Compressed into the crowded lounge of the Sangam a year or so ago, awaiting a takeaway to be reviewed in this very newspaper, I made a mental note to return if possible and repeat the feat for the restaurant proper.
Incredible smells wafting from the kitchen and dozens of beaming diners told me the word of mouth which had led me there was sound.
Needless to say, the food toted home more than measured up, and when an opportunity to fill this slot popped up last week the compact but cosy Lostock Hall balti house was swiftly in my thoughts.
The first thing to say is that any prospective diner more accustomed to the chic, stylish modern Indian restaurant which has arisen this past decade or so – East is East, say, or the smaller eateries which have followed its lead – should brace themselves for a very different experience.
The Sangam, with no street presence and occupying a first floor space, is an object lesson in down to Earth.
Decked out like a 1980s family home, all textured wallpaper and pastel hues, there are neither frills nor bling. Nor, it must be said, a huge amount of tables.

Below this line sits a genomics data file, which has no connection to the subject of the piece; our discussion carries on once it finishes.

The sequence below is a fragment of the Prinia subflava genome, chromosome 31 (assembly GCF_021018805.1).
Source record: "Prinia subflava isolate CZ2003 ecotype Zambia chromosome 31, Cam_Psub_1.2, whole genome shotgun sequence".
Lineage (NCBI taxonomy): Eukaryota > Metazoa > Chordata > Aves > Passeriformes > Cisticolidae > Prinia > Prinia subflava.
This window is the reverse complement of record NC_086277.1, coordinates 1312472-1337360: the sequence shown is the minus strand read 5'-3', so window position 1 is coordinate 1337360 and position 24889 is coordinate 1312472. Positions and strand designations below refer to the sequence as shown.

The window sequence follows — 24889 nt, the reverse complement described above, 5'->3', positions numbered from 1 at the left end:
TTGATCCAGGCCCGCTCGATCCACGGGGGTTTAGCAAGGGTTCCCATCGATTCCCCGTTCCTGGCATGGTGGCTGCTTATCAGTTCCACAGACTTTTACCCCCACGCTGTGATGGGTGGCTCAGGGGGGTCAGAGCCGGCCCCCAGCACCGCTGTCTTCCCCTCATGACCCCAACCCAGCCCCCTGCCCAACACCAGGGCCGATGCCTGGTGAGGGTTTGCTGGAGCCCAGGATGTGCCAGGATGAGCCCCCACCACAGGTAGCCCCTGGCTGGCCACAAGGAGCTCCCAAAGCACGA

We dined without reservation Thursday evening, unusually early, thank goodness, and by the time we rolled out few chairs stood empty.
Next time, on safe side, we’ll book.
And with food this good is best to be safe. For what the Sangam lacks in décor and sundry peripherals, it more than makes up for on the plate.
Three starters were shared, two were among the finest I’ve eaten in this area.
A meaty Royal Starter boasted the most succulent chunks of lamb tikka I readily recall; tender as fudge, beautifully seasoned; and a sheek kebab which detonated herb and spice bombs across my palate at every bite.
The onion bhajis were excellent, but the second star of this course was a simple Fish Massala, fried white fish under a hefty splodge of unctuous golden spiced onion shot through with bright green coriander.
The fish was excellent, the massala several steps beyond; sweet and savoury, subtle heat, floral notes – the best £3.50 I’ve spent this century.
Main courses were cut from the same cloth.
A Chicken Tikka Shashlick, which arrived singing on a skillet alongside a Madras heat vegetable curry, was sublime, meat and vegetables seared to perfection, sauce rich, pungent and lip-tingling.
A Chicken Bengal Massala lacked the heat I prefer – well, crave – but was fully endorsed across the table and enjoyed on my side, too.
Subtly spiced, unusual on the eye – a foamy buttery garnish creating a ‘two-tone’ marbled effect – and perfect mopped up with chapati.
Pilau and boiled rice were fluffy and fresh, and in truth one or other – the portions were vast – would have sufficed.
Superb from first bite to last, and at £44 plus drinks a delicious miracle.